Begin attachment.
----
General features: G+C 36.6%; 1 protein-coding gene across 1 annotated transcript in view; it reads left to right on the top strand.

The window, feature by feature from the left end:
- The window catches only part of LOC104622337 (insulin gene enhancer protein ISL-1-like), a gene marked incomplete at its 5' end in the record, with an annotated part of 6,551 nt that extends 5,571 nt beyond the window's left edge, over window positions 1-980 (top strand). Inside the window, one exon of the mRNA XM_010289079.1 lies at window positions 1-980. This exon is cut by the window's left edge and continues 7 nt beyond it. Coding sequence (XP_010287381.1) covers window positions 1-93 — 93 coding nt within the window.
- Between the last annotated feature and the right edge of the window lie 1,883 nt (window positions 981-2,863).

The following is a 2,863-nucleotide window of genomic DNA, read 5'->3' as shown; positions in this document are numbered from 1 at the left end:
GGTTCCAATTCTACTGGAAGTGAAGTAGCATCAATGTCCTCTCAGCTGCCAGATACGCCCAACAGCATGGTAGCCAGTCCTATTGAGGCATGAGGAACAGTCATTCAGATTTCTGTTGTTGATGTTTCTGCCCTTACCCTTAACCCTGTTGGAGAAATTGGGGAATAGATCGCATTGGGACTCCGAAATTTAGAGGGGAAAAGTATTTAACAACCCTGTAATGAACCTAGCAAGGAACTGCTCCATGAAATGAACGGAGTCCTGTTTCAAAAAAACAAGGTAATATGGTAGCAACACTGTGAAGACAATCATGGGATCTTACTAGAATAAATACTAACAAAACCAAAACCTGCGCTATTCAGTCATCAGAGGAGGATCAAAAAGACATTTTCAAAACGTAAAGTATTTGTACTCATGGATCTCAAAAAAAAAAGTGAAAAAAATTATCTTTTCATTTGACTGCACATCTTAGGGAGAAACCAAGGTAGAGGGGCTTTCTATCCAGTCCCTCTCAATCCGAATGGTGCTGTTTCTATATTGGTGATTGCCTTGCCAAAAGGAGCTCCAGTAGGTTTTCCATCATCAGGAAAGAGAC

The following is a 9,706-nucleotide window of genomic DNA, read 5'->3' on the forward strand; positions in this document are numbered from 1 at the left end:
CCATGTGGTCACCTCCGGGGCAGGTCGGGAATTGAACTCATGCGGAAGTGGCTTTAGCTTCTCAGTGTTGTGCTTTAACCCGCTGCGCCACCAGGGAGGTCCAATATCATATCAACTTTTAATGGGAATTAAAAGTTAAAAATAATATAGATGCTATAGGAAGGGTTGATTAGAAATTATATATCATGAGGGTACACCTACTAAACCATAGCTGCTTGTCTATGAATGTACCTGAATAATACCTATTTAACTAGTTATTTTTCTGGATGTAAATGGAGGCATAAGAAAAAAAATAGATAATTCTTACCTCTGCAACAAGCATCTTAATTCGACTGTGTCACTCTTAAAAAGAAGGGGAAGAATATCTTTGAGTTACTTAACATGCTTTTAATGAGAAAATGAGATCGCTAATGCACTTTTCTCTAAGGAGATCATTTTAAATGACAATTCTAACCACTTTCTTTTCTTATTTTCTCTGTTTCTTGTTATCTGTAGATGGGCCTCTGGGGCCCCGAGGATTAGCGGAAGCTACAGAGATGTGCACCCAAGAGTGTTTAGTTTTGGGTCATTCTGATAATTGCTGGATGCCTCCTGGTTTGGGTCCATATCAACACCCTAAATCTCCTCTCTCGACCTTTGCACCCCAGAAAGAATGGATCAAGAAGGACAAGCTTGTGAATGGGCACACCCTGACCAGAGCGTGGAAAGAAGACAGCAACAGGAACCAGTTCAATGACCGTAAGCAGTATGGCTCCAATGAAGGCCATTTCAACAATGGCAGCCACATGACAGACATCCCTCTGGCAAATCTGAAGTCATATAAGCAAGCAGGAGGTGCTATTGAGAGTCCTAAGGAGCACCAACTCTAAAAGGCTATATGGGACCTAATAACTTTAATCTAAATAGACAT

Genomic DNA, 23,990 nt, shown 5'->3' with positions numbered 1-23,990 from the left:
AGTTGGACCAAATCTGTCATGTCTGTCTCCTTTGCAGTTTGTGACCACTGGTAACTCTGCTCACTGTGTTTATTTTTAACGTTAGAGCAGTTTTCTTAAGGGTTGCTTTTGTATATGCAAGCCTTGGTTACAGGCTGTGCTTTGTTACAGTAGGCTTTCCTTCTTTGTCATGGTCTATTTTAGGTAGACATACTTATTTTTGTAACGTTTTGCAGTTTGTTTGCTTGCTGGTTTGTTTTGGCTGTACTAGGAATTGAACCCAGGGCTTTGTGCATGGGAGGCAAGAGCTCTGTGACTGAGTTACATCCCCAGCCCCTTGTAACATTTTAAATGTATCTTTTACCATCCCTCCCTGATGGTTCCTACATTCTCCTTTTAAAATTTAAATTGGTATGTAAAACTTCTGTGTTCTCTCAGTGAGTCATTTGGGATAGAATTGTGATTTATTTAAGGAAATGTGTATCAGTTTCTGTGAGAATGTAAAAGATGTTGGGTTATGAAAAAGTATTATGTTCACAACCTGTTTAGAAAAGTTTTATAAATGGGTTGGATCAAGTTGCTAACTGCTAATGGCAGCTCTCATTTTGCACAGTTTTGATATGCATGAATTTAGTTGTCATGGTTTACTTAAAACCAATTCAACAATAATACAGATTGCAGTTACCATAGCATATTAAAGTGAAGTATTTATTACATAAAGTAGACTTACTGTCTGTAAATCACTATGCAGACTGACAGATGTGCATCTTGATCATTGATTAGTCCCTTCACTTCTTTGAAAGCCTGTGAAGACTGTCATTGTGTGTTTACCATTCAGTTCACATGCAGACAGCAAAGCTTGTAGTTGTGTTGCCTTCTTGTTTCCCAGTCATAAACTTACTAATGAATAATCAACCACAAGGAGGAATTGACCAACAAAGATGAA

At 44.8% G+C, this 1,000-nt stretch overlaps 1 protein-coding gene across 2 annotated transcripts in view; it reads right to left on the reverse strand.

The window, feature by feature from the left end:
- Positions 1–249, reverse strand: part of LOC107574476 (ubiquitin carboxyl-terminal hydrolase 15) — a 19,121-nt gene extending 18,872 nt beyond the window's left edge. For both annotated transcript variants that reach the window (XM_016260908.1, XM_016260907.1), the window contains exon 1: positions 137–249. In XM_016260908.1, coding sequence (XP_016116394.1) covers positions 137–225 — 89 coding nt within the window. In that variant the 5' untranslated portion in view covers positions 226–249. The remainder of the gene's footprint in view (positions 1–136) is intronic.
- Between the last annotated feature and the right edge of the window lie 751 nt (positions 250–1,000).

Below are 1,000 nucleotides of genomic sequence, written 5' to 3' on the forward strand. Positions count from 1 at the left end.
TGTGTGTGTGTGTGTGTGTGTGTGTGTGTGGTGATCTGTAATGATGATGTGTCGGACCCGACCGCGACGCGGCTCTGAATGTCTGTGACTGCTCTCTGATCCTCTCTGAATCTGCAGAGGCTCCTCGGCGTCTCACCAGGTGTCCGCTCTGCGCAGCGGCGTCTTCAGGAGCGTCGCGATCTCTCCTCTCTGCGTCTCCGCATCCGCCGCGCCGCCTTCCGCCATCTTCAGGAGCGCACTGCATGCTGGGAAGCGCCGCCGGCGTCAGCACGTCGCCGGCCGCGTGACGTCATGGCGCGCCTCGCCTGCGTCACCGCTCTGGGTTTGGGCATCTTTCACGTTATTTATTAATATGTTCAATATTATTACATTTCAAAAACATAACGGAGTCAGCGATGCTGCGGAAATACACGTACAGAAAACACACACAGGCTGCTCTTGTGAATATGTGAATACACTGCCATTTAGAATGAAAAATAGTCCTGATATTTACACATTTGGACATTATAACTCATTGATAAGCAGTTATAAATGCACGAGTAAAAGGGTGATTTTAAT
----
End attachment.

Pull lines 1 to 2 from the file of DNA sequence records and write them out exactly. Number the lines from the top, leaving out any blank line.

General features: G+C 36.6%; 1 protein-coding gene across 1 annotated transcript in view; it reads left to right on the top strand.

The window, feature by feature from the left end: